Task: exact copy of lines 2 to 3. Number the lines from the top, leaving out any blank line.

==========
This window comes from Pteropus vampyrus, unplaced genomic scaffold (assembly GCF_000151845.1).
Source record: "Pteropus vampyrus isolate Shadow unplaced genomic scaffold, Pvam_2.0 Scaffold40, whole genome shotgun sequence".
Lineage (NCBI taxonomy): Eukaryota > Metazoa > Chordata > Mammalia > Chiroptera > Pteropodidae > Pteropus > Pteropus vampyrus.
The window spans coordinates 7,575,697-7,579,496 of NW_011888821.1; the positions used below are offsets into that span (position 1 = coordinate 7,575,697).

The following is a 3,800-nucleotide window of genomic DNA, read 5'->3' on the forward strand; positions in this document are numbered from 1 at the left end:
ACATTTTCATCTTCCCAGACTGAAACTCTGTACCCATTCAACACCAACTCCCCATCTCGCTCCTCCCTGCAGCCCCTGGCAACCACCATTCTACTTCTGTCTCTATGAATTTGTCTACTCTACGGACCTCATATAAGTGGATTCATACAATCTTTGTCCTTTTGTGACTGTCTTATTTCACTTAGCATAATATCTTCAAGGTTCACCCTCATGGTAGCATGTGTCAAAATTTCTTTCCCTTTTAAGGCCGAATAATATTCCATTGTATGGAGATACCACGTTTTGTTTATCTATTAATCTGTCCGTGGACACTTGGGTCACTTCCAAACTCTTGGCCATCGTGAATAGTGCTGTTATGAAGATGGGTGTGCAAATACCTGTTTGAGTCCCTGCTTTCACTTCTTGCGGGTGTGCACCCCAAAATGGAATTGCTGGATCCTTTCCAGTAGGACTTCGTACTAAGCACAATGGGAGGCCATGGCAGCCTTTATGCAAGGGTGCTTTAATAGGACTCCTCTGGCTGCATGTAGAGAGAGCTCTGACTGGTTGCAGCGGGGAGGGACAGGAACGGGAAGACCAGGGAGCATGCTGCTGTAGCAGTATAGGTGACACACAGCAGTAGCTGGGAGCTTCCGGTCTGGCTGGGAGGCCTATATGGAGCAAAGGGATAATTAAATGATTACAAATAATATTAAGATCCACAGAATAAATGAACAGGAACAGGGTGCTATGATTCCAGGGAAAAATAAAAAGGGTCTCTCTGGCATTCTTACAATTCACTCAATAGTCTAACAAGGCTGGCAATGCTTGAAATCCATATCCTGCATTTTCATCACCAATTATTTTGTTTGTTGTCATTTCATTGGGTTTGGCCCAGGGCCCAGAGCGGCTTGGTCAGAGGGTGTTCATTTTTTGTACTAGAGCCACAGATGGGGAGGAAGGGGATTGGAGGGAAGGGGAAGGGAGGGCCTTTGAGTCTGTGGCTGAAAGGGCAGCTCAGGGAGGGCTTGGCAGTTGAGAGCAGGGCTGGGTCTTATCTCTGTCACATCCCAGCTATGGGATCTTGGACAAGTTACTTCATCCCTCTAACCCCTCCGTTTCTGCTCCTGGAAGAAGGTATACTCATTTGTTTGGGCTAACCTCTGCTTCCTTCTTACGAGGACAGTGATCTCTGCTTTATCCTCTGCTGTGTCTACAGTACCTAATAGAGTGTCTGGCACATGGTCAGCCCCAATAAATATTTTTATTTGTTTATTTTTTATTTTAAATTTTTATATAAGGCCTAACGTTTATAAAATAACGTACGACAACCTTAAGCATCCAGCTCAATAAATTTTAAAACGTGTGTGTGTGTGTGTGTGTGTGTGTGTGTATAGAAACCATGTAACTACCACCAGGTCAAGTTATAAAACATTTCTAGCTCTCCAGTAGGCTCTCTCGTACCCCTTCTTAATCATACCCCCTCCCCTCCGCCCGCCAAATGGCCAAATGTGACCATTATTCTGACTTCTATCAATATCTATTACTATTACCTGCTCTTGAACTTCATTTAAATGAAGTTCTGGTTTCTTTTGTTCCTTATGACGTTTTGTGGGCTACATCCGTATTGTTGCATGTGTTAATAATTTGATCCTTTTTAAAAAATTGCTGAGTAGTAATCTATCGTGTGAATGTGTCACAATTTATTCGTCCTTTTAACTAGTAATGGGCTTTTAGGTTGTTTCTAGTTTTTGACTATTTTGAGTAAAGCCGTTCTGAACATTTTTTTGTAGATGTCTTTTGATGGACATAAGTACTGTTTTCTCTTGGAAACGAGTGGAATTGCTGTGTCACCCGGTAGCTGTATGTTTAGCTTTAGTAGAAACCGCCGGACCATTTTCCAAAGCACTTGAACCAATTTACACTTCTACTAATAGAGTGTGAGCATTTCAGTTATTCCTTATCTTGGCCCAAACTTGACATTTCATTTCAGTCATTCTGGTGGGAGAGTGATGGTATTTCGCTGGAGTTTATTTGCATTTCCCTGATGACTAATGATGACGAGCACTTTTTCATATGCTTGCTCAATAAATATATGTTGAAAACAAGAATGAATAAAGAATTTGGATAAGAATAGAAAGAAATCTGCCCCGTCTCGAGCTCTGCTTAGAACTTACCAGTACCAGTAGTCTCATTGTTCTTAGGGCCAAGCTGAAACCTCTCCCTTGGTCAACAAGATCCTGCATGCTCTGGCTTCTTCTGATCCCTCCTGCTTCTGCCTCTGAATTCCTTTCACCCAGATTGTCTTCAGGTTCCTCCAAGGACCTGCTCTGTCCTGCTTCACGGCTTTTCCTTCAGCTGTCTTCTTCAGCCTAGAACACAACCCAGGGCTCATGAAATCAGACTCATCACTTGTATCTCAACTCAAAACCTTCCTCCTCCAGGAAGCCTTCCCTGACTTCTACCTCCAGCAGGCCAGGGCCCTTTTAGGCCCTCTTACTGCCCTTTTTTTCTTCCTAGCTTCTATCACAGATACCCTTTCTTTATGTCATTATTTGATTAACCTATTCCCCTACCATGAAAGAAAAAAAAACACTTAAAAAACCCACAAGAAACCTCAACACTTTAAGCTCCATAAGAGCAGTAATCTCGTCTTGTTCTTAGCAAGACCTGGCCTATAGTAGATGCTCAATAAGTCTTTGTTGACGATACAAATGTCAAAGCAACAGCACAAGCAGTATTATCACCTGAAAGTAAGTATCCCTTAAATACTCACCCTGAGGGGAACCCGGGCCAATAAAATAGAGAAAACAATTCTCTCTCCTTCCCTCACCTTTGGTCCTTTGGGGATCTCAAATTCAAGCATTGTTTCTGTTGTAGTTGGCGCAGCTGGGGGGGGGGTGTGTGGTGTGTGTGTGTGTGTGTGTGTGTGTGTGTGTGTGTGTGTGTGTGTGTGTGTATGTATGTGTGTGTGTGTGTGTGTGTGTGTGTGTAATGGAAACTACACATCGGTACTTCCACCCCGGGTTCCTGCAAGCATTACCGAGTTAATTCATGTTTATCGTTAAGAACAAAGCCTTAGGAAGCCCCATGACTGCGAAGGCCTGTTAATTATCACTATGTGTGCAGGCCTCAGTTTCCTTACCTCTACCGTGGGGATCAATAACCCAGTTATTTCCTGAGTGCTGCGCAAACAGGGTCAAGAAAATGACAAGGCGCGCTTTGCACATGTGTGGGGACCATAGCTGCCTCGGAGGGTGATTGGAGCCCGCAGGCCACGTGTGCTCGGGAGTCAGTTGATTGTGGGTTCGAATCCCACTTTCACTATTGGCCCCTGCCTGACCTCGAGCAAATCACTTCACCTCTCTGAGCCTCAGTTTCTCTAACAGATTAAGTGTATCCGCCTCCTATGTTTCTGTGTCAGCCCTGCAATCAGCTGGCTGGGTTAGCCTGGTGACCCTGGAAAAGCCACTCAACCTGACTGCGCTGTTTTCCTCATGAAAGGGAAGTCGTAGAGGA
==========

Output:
Source record: "Pteropus vampyrus isolate Shadow unplaced genomic scaffold, Pvam_2.0 Scaffold40, whole genome shotgun sequence".
Lineage (NCBI taxonomy): Eukaryota > Metazoa > Chordata > Mammalia > Chiroptera > Pteropodidae > Pteropus > Pteropus vampyrus.